Talk About Steubenville
Parents will no doubt be challenged as they try to explain the ethical and moral issues involved in the Steubenville rape trial, now that two young men have been convicted. The crimes these young men committed will be embarrassing to discuss, but it is imperative that parents do so, particularly with the boys and young men in their families. Many will no doubt find it impossible to imagine that their child could be capable of such acts, which is perhaps precisely what the parents of the young men now facing jail time in Ohio once thought.
Assuming they bring up the painful topic of rape at all, many parents coach their girls on strategies to protect themselves from assault. A dialogue perhaps even more urgent would be directed at boys about the sort of behavior expected of them in protecting the human dignity of the people they will encounter later in life. It may seem obvious that violating someone who has become nearly unconscious because of drugs or alcohol is odious and wrong. But that was not obvious to a party full of young people who either directly participated in the assault, stood by while it happened or chose to write about the attack and post pictures of the helpless victim on social media.
We may model exemplary behavior that we hope to see in our children as they mature, but it does not hurt to make expectations and standards of human decency absolutely clear in as frank and realistic a manner possible. The memory of a parents’ clear directives may be enough to restore young people in a moral fog of alcohol and peer pressure to their better selves, that is, people more likely to use smartphones to call for help or the police than to capture video as a young woman is violated in front of them.
This season Gonzaga University enjoyed its usual success in men’s basketball. The team went undefeated in conference play and qualified for the N.C.A.A. tournament for the 15th consecutive season—gigantic feats for this modest-sized Jesuit school in Spokane, Wash. But this year was different. Instead of arriving as the scrappy underdog trying to upset the perennial powerhouses, Gonzaga entered the tournament as the top-ranked team in the nation.
Gonzaga’s impressive rise to the top, though rudely thwarted by Wichita State in the Round of 32, coincided with other big news from the world of college basketball. Last month nine Catholic schools—Creighton, DePaul, Georgetown, Marquette, Providence, Seton Hall, St. John’s, Villanova and Xavier—along with one non-Catholic university, Butler, confirmed they will form a new Big East Conference in July. Others, like Dayton and Saint Louis, may join later to make a 12-team league. A multiyear television deal with Fox Sports will reportedly bring $3 million annually to each school.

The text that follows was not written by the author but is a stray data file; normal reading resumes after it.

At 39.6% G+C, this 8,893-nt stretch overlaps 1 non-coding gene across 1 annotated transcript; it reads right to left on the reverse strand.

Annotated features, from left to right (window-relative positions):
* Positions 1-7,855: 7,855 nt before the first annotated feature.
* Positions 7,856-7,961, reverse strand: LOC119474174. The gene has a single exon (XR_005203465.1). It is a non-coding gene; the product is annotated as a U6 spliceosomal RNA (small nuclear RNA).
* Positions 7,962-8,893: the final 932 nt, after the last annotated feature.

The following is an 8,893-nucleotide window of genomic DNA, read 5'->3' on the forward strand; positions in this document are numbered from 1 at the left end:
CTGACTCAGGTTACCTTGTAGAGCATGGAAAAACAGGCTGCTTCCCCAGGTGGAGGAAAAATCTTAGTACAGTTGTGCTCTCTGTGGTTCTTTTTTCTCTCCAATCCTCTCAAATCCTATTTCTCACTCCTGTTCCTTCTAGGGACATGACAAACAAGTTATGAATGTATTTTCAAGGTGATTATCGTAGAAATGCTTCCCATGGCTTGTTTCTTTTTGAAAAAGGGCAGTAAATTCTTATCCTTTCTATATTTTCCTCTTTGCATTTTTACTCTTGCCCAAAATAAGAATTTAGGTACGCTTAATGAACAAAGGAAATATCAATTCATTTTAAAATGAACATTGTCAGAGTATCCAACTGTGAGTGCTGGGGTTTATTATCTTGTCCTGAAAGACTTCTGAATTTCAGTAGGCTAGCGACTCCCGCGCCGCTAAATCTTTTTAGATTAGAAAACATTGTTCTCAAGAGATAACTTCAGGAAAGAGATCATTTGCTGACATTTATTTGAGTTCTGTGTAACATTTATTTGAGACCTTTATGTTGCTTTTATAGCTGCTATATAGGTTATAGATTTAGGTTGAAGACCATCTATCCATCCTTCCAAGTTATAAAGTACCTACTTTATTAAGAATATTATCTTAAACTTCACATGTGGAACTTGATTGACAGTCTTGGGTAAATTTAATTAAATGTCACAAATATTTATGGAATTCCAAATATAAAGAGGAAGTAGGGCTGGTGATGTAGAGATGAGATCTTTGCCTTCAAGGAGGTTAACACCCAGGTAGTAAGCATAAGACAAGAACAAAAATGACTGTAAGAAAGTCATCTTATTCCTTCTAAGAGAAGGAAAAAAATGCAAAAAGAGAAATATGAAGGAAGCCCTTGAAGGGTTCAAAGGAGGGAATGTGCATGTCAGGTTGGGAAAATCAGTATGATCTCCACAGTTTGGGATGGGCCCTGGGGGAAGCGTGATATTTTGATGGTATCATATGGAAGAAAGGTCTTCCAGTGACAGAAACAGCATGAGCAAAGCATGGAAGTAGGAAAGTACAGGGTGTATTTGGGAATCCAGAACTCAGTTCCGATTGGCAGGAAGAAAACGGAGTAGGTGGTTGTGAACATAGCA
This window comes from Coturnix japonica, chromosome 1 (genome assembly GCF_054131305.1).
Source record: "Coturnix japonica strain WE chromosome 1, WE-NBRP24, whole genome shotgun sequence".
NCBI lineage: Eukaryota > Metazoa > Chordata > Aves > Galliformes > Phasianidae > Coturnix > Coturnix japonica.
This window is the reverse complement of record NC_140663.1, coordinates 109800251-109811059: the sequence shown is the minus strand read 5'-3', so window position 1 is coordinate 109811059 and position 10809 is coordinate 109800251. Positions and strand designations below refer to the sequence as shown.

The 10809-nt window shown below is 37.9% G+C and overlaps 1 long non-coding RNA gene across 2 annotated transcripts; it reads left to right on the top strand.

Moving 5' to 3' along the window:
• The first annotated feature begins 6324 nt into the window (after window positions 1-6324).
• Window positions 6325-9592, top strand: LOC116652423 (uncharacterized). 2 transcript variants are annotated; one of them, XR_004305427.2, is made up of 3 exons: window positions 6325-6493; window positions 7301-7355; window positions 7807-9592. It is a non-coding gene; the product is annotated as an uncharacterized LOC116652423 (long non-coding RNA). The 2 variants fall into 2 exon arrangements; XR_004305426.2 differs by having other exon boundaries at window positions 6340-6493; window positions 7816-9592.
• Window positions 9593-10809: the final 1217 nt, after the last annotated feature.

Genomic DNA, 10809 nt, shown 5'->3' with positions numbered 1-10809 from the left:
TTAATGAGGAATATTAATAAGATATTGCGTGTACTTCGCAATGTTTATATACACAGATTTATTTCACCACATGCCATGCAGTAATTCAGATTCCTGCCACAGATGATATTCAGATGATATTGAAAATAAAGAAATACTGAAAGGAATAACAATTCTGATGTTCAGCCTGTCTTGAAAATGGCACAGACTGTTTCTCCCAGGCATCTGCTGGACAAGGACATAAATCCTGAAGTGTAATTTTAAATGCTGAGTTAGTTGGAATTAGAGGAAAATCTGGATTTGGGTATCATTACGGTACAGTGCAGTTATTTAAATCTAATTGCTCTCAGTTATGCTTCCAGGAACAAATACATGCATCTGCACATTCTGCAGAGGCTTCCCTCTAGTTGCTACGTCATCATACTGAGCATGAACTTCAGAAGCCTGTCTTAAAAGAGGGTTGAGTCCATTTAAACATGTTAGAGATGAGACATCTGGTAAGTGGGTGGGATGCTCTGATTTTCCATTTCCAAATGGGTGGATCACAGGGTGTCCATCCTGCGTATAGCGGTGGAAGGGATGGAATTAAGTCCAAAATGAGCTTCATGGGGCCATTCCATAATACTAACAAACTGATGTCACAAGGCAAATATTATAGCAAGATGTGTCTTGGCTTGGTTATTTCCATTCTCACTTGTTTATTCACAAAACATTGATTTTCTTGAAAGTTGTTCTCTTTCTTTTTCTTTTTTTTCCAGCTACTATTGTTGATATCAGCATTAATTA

The formation of the new league presents a unique opportunity. In 2008 the Association of Jesuit Colleges and Universities formed the Jesuit Basketball Spotlight, a creative initiative to draw attention to the mission of Jesuit education whenever two Jesuit schools played each other on the hardwood. In similar fashion, the mostly Catholic league should take advantage of this reorganization to remind its coaches, student-athletes and fans—by press releases, game programs, in-game announcements, halftime features and television and radio advertisements—about the mission of Catholic higher education in the United States: its intellectual heritage, Christian vision and commitment to service. This would serve as a reminder that these schools, while excelling in basketball, offer even more important and lasting lessons.
Iraq, the Lost War
Last month marked the 10th anniversary of the start of the Iraq War. The George W. Bush administration, with the support of members of Congress of both parties, some of whom soon regretted their decisions, bombed and invaded an Iraq at peace with its neighbors. Saddam Hussein quickly fell and was hanged; but civil disorder led to civil war, and Iraq may never again be a united country. Our costs: $2.2 trillion (including veterans’ health care), 32,221 U.S. troops wounded, 4,475 killed. An estimated 320,000 U.S. veterans from the Iraq and Afghanistan wars may have brain injuries, and a record number are committing suicide. Iraqi civilian death counts have ranged from 134,000 to one million. Ironically, one reason for the war was to “spread democracy” in the Middle East.
Church leadership in Rome at the time did its best to prevent the disaster, and two cardinals who were considered papabili in the latest conclave carried the message. Cardinal Fernando Filoni, papal ambassador to Iraq when our bombs fell on Baghdad, remained to suffer with the Iraqi people. Cardinal Jean-Louis Tauran, a leading diplomat, called the war a “crime against peace” and a violation of international law. And Pope John Paul II sent his personal envoy, Cardinal Pio Laghi, to the White House—only to be ignored. The cost of ignoring him is on our conscience. Meanwhile Pope Francis, in choosing his name, “thought of wars” and of St. Francis of Assisi, “the man of peace.” The pope has called on all of us to be peacemakers. This time, will we listen?